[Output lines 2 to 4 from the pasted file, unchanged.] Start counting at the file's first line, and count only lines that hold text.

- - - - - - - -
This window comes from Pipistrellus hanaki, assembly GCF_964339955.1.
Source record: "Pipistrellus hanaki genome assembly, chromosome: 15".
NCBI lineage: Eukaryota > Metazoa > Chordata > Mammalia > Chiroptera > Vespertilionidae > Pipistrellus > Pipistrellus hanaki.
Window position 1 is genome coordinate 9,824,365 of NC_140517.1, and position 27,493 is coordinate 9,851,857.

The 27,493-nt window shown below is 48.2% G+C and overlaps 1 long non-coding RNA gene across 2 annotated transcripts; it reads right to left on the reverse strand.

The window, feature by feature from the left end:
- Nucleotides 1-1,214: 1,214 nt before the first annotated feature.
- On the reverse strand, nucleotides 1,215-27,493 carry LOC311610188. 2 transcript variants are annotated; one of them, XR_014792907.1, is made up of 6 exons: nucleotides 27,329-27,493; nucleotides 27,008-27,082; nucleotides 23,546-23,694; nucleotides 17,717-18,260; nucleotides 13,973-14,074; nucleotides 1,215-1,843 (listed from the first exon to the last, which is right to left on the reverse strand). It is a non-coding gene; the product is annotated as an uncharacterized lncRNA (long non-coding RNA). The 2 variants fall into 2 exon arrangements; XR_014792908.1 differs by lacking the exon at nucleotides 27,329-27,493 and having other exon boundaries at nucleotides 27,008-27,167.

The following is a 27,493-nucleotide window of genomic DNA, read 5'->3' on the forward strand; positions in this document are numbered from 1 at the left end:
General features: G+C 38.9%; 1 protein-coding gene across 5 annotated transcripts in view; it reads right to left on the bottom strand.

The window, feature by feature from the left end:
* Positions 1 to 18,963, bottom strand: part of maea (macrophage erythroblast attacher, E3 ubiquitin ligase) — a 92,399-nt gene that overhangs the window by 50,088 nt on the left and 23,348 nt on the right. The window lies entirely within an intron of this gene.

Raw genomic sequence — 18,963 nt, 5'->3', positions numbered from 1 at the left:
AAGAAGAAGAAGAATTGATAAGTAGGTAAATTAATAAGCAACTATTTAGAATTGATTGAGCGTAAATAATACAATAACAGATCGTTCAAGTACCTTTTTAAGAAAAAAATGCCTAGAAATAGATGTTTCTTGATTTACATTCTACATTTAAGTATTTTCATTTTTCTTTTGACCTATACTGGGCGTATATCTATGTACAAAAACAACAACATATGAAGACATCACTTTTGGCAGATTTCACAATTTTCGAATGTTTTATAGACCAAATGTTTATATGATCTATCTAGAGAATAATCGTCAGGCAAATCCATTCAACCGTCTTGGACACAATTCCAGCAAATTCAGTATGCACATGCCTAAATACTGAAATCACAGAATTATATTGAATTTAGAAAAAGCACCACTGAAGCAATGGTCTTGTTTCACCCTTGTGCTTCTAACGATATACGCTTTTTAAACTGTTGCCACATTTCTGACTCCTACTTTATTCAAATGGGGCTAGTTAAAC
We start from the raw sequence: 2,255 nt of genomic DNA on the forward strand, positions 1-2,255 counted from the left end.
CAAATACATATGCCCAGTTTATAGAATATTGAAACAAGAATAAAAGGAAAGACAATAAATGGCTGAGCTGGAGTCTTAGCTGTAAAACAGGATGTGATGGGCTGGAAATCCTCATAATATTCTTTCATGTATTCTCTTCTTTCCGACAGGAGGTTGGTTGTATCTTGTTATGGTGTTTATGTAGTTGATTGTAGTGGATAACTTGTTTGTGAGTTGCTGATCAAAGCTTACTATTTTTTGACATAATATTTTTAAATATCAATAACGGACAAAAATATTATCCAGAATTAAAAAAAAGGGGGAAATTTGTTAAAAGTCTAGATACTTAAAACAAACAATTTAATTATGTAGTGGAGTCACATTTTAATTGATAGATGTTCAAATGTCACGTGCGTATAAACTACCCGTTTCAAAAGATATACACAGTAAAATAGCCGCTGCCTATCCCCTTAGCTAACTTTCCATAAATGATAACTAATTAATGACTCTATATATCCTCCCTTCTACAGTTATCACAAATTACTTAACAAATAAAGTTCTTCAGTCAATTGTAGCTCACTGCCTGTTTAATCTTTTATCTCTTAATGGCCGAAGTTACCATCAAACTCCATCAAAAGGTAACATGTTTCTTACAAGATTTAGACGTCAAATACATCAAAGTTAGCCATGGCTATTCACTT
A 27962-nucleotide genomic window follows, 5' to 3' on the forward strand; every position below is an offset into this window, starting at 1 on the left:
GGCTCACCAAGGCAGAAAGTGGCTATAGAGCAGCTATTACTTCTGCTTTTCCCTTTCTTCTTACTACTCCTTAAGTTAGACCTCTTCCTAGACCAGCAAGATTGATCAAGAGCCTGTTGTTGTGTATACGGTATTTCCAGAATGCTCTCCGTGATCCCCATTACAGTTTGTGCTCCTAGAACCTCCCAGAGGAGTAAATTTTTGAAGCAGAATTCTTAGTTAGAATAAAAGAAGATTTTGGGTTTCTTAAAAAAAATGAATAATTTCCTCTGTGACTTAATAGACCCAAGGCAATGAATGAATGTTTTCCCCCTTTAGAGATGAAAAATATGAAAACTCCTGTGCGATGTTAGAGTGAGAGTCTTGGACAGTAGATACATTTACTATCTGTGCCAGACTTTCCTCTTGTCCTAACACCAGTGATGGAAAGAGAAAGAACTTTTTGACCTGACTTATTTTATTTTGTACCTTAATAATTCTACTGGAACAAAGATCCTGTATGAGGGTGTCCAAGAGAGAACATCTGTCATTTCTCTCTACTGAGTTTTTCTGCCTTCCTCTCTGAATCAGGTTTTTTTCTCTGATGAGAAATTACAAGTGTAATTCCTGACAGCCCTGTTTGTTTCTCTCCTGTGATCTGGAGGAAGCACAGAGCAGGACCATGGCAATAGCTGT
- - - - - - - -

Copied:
Source record: "Pipistrellus hanaki genome assembly, chromosome: 15".
NCBI lineage: Eukaryota > Metazoa > Chordata > Mammalia > Chiroptera > Vespertilionidae > Pipistrellus > Pipistrellus hanaki.
Window position 1 is genome coordinate 9,824,365 of NC_140517.1, and position 27,493 is coordinate 9,851,857.